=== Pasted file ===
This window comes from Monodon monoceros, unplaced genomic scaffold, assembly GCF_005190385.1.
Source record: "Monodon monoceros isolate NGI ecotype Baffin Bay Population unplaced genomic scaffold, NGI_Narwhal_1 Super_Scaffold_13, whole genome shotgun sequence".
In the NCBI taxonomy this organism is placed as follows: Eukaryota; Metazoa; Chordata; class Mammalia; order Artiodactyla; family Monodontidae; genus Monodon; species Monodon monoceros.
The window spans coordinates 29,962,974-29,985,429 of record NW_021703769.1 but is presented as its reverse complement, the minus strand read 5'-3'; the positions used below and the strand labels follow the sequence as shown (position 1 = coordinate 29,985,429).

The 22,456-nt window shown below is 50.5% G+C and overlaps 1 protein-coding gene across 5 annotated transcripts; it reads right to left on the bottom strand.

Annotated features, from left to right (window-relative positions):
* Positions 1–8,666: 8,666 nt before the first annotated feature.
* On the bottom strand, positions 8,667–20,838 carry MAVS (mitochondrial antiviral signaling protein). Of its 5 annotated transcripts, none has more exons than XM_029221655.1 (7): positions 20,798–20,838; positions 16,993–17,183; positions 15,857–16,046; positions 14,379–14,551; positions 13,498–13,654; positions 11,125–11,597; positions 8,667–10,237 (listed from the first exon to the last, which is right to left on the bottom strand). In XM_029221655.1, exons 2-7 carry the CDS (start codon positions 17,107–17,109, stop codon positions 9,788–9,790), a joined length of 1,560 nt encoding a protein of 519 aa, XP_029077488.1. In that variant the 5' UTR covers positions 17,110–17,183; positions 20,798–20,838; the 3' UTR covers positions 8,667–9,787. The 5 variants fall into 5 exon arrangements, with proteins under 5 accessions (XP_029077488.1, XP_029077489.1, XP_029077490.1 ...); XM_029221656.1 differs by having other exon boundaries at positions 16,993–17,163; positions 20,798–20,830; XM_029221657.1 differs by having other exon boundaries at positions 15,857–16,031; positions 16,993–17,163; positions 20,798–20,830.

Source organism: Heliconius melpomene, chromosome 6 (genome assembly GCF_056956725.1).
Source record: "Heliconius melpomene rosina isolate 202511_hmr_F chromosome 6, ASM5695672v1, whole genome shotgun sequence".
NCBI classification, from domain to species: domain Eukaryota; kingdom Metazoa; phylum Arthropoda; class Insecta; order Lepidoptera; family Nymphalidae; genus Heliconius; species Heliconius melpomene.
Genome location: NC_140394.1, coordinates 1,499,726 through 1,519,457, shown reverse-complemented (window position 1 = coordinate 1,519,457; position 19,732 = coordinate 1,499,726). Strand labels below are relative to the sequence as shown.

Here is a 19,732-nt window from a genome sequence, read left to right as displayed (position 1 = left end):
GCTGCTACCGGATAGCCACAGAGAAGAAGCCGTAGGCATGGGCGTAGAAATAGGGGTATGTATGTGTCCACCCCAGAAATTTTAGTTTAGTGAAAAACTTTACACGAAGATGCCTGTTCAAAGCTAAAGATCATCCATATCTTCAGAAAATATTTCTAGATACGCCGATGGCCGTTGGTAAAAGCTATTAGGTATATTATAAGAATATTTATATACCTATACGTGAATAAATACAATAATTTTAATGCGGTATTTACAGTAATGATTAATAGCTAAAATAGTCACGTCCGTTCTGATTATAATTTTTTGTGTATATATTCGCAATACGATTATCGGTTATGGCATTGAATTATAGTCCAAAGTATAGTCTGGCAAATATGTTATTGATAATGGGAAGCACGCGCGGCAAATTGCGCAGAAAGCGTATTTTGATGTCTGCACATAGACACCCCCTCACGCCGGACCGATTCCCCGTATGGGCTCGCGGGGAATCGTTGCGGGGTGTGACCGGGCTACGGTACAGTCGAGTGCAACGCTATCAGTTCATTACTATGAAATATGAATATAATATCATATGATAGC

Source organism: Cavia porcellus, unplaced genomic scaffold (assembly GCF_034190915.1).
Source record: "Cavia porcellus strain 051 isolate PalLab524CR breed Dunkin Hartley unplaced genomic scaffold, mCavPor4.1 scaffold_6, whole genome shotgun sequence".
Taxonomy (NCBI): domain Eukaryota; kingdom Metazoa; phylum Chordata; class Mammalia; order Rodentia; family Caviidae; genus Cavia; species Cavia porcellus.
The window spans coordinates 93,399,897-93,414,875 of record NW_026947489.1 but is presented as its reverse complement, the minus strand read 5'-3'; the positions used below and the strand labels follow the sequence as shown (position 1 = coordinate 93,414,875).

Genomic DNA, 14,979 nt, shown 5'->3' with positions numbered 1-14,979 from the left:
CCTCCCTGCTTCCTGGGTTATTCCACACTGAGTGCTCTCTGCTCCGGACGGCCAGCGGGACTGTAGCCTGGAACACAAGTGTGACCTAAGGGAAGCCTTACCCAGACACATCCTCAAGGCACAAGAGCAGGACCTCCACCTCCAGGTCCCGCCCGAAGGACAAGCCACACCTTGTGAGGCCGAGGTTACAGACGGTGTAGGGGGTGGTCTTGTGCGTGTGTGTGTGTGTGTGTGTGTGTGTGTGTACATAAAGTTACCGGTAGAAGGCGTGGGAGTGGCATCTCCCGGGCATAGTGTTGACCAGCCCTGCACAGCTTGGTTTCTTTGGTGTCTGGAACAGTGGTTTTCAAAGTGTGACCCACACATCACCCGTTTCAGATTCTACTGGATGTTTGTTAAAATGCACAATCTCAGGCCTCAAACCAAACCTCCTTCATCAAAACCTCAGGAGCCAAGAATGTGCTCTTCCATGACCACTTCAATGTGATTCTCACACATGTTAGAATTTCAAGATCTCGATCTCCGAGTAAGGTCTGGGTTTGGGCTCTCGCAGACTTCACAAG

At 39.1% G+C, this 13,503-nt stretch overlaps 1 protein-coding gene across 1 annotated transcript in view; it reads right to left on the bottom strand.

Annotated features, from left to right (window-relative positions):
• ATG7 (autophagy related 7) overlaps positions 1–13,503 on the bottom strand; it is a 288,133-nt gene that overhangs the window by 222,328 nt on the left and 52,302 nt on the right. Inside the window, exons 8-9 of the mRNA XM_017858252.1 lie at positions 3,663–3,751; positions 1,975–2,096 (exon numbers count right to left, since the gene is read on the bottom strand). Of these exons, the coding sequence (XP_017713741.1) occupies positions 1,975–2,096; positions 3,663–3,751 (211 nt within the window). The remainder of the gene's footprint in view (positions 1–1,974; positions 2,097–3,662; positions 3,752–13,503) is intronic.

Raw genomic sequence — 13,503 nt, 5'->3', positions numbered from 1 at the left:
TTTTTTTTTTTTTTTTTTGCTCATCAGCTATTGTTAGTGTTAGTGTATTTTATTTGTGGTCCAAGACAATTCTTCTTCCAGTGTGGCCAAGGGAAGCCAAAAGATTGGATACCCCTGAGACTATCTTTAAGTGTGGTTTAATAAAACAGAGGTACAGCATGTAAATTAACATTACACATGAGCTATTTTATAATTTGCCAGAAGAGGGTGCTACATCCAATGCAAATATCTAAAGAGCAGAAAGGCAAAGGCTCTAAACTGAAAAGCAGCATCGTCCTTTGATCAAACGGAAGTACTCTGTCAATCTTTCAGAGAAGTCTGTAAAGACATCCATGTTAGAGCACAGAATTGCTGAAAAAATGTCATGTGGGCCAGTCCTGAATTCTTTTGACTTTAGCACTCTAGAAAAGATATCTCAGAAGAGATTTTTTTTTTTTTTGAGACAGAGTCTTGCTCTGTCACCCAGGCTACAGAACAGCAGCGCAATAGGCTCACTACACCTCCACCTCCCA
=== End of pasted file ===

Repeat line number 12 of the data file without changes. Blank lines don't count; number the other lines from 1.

Genome location: NC_140394.1, coordinates 1,499,726 through 1,519,457, shown reverse-complemented (window position 1 = coordinate 1,519,457; position 19,732 = coordinate 1,499,726). Strand labels below are relative to the sequence as shown.